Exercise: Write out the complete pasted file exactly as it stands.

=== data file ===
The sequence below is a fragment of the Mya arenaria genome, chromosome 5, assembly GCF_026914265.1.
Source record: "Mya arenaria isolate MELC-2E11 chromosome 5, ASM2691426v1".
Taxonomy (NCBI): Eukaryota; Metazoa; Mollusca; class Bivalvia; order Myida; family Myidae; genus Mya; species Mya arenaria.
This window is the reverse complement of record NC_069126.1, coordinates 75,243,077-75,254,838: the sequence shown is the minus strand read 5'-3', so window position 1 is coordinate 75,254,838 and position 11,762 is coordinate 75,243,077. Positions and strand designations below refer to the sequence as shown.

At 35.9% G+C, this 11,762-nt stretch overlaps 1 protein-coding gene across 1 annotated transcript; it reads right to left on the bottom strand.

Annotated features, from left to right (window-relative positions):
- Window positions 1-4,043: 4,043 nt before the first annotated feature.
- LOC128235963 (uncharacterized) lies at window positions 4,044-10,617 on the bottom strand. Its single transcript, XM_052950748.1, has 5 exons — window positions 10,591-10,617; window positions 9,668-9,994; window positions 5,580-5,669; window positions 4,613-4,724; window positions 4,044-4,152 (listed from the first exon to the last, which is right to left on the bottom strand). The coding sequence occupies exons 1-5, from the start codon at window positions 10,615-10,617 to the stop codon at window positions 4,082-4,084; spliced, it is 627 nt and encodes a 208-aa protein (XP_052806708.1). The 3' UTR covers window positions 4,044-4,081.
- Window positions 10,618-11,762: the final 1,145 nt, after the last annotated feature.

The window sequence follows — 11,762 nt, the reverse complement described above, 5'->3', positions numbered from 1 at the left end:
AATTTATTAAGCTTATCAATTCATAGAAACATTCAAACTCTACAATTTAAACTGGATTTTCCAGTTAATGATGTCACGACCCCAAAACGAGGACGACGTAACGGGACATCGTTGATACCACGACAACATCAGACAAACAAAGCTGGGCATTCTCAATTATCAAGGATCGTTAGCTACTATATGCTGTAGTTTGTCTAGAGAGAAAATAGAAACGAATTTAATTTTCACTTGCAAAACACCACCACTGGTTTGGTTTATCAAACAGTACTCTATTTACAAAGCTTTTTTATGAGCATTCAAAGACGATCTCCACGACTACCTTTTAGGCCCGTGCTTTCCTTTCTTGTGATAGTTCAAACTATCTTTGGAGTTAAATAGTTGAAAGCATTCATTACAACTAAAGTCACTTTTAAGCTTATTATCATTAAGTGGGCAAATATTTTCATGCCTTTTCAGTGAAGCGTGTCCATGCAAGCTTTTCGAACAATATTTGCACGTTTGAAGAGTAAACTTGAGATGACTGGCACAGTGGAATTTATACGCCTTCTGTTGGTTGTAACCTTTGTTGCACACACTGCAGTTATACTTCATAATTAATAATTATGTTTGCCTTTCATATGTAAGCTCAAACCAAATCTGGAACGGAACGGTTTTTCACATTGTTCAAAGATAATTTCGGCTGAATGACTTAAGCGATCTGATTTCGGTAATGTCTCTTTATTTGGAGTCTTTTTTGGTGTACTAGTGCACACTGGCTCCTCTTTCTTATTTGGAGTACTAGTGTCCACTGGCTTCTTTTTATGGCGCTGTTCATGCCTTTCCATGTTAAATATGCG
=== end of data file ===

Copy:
The sequence below is a fragment of the Mya arenaria genome, chromosome 5, assembly GCF_026914265.1.
Source record: "Mya arenaria isolate MELC-2E11 chromosome 5, ASM2691426v1".
Taxonomy (NCBI): Eukaryota; Metazoa; Mollusca; class Bivalvia; order Myida; family Myidae; genus Mya; species Mya arenaria.
This window is the reverse complement of record NC_069126.1, coordinates 75,243,077-75,254,838: the sequence shown is the minus strand read 5'-3', so window position 1 is coordinate 75,254,838 and position 11,762 is coordinate 75,243,077. Positions and strand designations below refer to the sequence as shown.

At 35.9% G+C, this 11,762-nt stretch overlaps 1 protein-coding gene across 1 annotated transcript; it reads right to left on the bottom strand.

Annotated features, from left to right (window-relative positions):
- Window positions 1-4,043: 4,043 nt before the first annotated feature.
- LOC128235963 (uncharacterized) lies at window positions 4,044-10,617 on the bottom strand. Its single transcript, XM_052950748.1, has 5 exons — window positions 10,591-10,617; window positions 9,668-9,994; window positions 5,580-5,669; window positions 4,613-4,724; window positions 4,044-4,152 (listed from the first exon to the last, which is right to left on the bottom strand). The coding sequence occupies exons 1-5, from the start codon at window positions 10,615-10,617 to the stop codon at window positions 4,082-4,084; spliced, it is 627 nt and encodes a 208-aa protein (XP_052806708.1). The 3' UTR covers window positions 4,044-4,081.
- Window positions 10,618-11,762: the final 1,145 nt, after the last annotated feature.

The window sequence follows — 11,762 nt, the reverse complement described above, 5'->3', positions numbered from 1 at the left end:
AATTTATTAAGCTTATCAATTCATAGAAACATTCAAACTCTACAATTTAAACTGGATTTTCCAGTTAATGATGTCACGACCCCAAAACGAGGACGACGTAACGGGACATCGTTGATACCACGACAACATCAGACAAACAAAGCTGGGCATTCTCAATTATCAAGGATCGTTAGCTACTATATGCTGTAGTTTGTCTAGAGAGAAAATAGAAACGAATTTAATTTTCACTTGCAAAACACCACCACTGGTTTGGTTTATCAAACAGTACTCTATTTACAAAGCTTTTTTATGAGCATTCAAAGACGATCTCCACGACTACCTTTTAGGCCCGTGCTTTCCTTTCTTGTGATAGTTCAAACTATCTTTGGAGTTAAATAGTTGAAAGCATTCATTACAACTAAAGTCACTTTTAAGCTTATTATCATTAAGTGGGCAAATATTTTCATGCCTTTTCAGTGAAGCGTGTCCATGCAAGCTTTTCGAACAATATTTGCACGTTTGAAGAGTAAACTTGAGATGACTGGCACAGTGGAATTTATACGCCTTCTGTTGGTTGTAACCTTTGTTGCACACACTGCAGTTATACTTCATAATTAATAATTATGTTTGCCTTTCATATGTAAGCTCAAACCAAATCTGGAACGGAACGGTTTTTCACATTGTTCAAAGATAATTTCGGCTGAATGACTTAAGCGATCTGATTTCGGTAATGTCTCTTTATTTGGAGTCTTTTTTGGTGTACTAGTGCACACTGGCTCCTCTTTCTTATTTGGAGTACTAGTGTCCACTGGCTTCTTTTTATGGCGCTGTTCATGCCTTTCCATGTTAAATATGCG